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Vietnam continues to indiscriminately detain activists
April 9, 2018
Prestigious international human rights organizations demand the immediate and unconditional liberation of political prisoners accused of attempting to “change the political regime” and build a “pluralist, multiparty state” with “separation of powers.”
 

It is estimated that Vietnam holds around 97 political prisoners. Many of them are in solitary confinement, held in precarious conditions, and subjected to torture and mistreatment. Among the prisoners there are lawyers, bloggers, and activists that advocate for human rights, democracy, and the environment. Despite only resorting to peaceful means of protest, these prisoners have been handed long sentences, according to Amnesty International. Amnesty has published an up-to-date list of those detained in Vietnam.

Before the beginning of Nguyen Van Dai and five other activists’ trial for their alleged “activities intending to subvert the popular government,” Amnesty warned that the activists, detained between 2015 and 2017, could face life in prison or death sentences. According to the government, their crimes included associating with “illegal national organizations,” seeking foreign financial support in “disseminating anti-state information,” and creating the organization called “Association for Democratic Brothers” and following its mission to fight “for democracy and human rights.”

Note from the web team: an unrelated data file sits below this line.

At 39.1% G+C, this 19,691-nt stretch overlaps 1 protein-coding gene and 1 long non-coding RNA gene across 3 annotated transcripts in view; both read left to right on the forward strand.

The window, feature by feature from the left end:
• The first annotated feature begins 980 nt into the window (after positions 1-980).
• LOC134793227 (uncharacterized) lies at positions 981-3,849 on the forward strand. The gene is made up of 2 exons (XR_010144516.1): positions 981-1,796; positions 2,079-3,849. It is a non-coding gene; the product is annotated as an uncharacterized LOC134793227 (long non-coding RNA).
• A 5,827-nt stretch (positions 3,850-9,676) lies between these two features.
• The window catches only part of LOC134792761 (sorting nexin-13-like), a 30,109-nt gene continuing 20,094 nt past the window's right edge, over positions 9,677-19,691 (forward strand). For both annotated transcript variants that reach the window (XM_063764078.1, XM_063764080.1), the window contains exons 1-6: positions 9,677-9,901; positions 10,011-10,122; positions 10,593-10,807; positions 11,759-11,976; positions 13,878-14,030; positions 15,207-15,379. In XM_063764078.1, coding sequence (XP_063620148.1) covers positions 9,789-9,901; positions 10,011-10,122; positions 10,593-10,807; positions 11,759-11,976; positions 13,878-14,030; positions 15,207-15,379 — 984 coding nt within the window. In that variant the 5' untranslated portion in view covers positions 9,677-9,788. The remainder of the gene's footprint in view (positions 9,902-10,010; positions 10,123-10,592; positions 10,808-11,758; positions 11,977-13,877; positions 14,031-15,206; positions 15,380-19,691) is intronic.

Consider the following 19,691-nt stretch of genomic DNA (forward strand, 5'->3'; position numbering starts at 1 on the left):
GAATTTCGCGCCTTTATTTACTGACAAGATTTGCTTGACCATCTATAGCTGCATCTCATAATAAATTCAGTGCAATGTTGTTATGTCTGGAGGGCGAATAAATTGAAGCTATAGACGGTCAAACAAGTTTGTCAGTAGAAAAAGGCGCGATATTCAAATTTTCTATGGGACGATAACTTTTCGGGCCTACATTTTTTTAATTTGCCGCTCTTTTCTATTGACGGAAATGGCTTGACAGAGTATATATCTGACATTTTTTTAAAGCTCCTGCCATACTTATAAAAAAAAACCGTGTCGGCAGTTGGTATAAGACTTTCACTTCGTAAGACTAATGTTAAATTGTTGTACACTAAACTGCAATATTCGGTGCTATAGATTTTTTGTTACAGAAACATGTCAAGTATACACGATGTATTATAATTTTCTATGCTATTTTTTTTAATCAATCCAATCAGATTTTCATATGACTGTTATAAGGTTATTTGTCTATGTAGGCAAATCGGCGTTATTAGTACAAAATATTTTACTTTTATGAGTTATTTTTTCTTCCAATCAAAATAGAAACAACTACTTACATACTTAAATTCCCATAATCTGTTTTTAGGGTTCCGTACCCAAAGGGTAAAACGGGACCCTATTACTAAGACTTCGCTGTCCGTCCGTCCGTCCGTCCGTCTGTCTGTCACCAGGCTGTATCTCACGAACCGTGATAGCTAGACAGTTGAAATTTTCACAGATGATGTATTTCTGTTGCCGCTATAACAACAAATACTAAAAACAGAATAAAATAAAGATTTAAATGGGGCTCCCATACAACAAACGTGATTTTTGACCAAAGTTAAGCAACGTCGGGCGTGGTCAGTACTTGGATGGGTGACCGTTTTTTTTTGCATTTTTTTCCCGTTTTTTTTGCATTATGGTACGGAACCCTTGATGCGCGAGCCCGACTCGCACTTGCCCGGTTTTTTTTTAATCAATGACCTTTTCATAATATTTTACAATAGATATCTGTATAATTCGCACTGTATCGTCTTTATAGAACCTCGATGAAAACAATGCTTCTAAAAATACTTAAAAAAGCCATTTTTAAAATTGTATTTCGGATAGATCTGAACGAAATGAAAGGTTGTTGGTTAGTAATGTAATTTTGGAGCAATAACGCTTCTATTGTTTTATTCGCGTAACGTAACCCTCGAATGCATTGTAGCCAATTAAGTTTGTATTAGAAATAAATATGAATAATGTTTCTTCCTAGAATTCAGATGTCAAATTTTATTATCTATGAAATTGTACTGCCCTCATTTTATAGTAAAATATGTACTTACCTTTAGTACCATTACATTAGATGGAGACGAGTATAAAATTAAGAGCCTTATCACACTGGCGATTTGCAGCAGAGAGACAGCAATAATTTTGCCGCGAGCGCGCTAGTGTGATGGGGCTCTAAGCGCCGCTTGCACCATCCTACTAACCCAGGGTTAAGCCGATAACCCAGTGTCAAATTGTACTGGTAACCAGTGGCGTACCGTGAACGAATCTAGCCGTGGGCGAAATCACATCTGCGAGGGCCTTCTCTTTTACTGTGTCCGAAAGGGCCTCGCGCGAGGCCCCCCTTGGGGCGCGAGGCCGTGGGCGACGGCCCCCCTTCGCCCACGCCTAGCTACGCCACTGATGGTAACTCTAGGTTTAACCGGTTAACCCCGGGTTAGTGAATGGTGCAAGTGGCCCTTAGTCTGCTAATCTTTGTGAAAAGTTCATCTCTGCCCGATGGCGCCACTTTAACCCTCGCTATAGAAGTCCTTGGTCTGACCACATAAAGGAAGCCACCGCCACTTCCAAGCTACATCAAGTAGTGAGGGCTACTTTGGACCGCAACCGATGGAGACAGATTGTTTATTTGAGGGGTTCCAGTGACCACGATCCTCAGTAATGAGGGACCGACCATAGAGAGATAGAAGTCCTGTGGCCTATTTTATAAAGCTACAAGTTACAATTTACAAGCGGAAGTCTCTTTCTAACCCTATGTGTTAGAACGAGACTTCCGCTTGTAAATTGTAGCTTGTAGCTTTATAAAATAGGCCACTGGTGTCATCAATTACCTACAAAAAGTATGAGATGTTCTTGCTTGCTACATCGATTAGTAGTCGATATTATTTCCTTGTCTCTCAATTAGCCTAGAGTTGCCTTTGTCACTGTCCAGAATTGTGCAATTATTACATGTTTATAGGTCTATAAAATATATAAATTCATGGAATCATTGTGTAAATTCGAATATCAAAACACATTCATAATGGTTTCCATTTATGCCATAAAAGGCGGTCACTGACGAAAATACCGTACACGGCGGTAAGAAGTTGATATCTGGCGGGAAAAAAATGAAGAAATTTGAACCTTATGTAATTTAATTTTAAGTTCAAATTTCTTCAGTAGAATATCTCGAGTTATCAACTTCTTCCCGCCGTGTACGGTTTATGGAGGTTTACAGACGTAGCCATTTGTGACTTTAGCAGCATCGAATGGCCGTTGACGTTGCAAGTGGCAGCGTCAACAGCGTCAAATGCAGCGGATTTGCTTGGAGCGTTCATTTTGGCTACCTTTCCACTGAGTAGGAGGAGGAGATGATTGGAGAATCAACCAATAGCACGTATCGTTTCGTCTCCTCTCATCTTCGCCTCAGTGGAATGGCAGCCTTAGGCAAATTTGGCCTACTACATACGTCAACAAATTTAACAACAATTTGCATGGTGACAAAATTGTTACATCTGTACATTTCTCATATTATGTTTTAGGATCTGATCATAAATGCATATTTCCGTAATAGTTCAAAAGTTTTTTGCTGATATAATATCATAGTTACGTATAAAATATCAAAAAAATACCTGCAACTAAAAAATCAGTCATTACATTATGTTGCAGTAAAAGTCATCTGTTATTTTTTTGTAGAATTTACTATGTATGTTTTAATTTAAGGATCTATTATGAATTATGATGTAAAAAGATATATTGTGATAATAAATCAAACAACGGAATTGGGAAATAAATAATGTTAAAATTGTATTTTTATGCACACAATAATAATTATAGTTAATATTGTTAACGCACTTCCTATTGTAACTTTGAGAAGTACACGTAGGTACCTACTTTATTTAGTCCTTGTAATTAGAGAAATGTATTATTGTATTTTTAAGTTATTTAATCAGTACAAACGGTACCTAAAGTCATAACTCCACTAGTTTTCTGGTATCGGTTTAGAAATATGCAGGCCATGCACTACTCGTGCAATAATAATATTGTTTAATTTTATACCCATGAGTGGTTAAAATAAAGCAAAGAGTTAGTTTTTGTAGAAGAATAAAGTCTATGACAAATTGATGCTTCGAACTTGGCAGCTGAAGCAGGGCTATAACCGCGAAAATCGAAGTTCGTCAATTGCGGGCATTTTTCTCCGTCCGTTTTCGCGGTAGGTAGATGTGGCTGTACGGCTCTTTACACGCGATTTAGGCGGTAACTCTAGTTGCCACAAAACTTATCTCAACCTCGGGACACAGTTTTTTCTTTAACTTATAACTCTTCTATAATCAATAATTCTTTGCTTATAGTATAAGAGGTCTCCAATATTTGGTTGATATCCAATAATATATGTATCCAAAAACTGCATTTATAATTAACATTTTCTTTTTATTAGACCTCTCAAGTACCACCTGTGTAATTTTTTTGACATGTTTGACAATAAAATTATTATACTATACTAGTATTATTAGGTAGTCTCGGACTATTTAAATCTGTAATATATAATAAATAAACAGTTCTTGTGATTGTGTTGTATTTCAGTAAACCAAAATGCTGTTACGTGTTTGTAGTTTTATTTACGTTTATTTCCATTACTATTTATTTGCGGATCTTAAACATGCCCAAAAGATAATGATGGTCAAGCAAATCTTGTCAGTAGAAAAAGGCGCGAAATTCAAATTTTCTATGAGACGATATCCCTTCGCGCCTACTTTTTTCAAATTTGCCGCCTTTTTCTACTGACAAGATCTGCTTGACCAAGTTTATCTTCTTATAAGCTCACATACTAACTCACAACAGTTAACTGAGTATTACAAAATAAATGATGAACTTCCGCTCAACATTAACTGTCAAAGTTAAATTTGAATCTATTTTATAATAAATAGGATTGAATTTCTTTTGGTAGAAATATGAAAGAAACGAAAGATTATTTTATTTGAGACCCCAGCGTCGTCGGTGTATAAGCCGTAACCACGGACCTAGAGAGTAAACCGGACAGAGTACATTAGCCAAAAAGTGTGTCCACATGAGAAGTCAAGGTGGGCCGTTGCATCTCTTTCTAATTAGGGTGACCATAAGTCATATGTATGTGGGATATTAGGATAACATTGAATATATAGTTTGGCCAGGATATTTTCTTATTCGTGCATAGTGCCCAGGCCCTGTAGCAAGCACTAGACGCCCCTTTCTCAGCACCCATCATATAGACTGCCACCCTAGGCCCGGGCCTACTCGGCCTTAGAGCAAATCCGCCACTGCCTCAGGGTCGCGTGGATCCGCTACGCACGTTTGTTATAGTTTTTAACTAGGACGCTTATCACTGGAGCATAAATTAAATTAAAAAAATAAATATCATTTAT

According to the laws that allow bringing anyone to trial who “threatens the state,” the chargeable crime that these six activists committed was attempting to “change the political regime” and build a “pluralist, multiparty state” with “separation of powers.” Amnesty International, along with Human Rights Watch and the International Federation for Human Rights, among other organizations, have demanded the immediate and unconditional release of these prisoners.

“The only crime that these activists have committed is campaigning in favor of democracy and defending the victims of human rights violations,” stated Human Rights Watch Director for Asia, Brad Adams. He adds, “The Vietnamese government should be grateful for their efforts to better the country instead of arresting them and imprisoning them.”